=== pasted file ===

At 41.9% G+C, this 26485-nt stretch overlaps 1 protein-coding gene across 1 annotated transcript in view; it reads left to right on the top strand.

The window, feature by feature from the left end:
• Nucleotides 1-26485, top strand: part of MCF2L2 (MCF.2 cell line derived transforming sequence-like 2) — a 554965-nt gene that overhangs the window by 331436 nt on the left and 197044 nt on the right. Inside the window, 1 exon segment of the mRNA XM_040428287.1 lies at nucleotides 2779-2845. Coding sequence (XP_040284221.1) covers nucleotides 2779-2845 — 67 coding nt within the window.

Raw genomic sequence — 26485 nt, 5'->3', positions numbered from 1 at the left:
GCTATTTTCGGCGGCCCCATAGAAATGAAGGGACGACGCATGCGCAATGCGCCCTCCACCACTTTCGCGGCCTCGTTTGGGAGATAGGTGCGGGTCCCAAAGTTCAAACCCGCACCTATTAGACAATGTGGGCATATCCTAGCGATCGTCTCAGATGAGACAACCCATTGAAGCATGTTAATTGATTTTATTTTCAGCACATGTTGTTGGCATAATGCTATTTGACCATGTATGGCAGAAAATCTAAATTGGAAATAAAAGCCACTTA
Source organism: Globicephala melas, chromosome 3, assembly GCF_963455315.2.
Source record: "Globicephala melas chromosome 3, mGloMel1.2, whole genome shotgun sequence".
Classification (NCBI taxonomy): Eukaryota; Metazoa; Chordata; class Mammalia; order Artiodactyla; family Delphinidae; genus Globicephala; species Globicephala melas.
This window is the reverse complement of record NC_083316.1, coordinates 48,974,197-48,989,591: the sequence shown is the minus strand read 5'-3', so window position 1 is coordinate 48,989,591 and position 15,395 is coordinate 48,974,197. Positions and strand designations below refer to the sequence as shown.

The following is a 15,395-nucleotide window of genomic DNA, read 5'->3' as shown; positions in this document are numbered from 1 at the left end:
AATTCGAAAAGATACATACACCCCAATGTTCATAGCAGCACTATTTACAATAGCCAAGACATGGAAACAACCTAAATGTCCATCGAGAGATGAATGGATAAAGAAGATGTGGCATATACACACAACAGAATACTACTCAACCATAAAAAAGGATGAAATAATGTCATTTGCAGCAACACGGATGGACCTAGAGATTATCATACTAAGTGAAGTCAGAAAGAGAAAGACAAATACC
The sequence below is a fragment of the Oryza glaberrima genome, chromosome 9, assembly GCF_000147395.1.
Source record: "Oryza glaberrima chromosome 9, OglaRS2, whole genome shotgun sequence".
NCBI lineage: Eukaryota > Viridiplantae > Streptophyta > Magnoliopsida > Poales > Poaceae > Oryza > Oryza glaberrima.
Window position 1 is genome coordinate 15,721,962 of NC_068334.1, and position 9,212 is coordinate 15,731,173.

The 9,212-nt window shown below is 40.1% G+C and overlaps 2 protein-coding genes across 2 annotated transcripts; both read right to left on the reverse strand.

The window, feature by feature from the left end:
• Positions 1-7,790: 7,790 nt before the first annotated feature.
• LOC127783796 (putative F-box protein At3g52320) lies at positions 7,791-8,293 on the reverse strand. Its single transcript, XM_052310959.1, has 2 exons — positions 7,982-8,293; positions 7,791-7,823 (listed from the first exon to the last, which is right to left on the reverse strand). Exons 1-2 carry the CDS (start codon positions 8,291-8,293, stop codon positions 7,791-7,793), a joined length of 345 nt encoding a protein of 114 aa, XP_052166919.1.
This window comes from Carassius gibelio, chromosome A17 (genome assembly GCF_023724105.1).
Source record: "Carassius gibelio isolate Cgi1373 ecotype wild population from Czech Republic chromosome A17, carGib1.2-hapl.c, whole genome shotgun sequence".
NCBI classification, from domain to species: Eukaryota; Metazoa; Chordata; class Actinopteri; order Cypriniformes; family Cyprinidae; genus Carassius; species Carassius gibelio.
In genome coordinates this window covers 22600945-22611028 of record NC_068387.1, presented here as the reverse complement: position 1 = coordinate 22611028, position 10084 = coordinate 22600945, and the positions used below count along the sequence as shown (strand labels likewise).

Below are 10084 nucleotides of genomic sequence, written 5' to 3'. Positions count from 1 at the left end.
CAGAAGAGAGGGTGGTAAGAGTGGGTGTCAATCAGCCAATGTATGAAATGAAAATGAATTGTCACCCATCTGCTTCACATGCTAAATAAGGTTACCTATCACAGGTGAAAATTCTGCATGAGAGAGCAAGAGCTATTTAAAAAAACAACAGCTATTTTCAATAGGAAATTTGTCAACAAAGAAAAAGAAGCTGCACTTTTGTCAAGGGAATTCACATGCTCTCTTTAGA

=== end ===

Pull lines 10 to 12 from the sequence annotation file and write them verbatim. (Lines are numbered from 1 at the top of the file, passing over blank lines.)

The following is a 15,395-nucleotide window of genomic DNA, read 5'->3' as shown; positions in this document are numbered from 1 at the left end:
AATTCGAAAAGATACATACACCCCAATGTTCATAGCAGCACTATTTACAATAGCCAAGACATGGAAACAACCTAAATGTCCATCGAGAGATGAATGGATAAAGAAGATGTGGCATATACACACAACAGAATACTACTCAACCATAAAAAAGGATGAAATAATGTCATTTGCAGCAACACGGATGGACCTAGAGATTATCATACTAAGTGAAGTCAGAAAGAGAAAGACAAATACC
The sequence below is a fragment of the Oryza glaberrima genome, chromosome 9, assembly GCF_000147395.1.